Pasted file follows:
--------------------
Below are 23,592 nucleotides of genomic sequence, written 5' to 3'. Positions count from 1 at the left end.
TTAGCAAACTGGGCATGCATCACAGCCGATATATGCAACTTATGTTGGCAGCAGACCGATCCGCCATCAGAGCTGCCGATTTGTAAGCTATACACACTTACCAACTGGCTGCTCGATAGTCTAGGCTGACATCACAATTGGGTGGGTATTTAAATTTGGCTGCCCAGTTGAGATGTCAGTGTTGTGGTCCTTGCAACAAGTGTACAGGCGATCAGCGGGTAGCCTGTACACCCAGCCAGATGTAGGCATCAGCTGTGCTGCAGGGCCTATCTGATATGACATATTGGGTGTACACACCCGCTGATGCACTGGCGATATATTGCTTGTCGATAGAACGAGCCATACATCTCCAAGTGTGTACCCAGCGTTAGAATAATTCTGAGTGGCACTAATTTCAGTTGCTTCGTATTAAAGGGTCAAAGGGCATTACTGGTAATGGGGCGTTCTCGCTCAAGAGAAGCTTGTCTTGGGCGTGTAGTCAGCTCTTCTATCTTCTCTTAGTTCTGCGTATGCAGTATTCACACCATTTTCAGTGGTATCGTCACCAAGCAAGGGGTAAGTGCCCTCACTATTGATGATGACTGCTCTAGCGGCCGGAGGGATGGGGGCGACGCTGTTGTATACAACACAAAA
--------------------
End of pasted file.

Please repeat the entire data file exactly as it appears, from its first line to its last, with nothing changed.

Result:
Below are 23,592 nucleotides of genomic sequence, written 5' to 3'. Positions count from 1 at the left end.
TTAGCAAACTGGGCATGCATCACAGCCGATATATGCAACTTATGTTGGCAGCAGACCGATCCGCCATCAGAGCTGCCGATTTGTAAGCTATACACACTTACCAACTGGCTGCTCGATAGTCTAGGCTGACATCACAATTGGGTGGGTATTTAAATTTGGCTGCCCAGTTGAGATGTCAGTGTTGTGGTCCTTGCAACAAGTGTACAGGCGATCAGCGGGTAGCCTGTACACCCAGCCAGATGTAGGCATCAGCTGTGCTGCAGGGCCTATCTGATATGACATATTGGGTGTACACACCCGCTGATGCACTGGCGATATATTGCTTGTCGATAGAACGAGCCATACATCTCCAAGTGTGTACCCAGCGTTAGAATAATTCTGAGTGGCACTAATTTCAGTTGCTTCGTATTAAAGGGTCAAAGGGCATTACTGGTAATGGGGCGTTCTCGCTCAAGAGAAGCTTGTCTTGGGCGTGTAGTCAGCTCTTCTATCTTCTCTTAGTTCTGCGTATGCAGTATTCACACCATTTTCAGTGGTATCGTCACCAAGCAAGGGGTAAGTGCCCTCACTATTGATGATGACTGCTCTAGCGGCCGGAGGGATGGGGGCGACGCTGTTGTATACAACACAAAA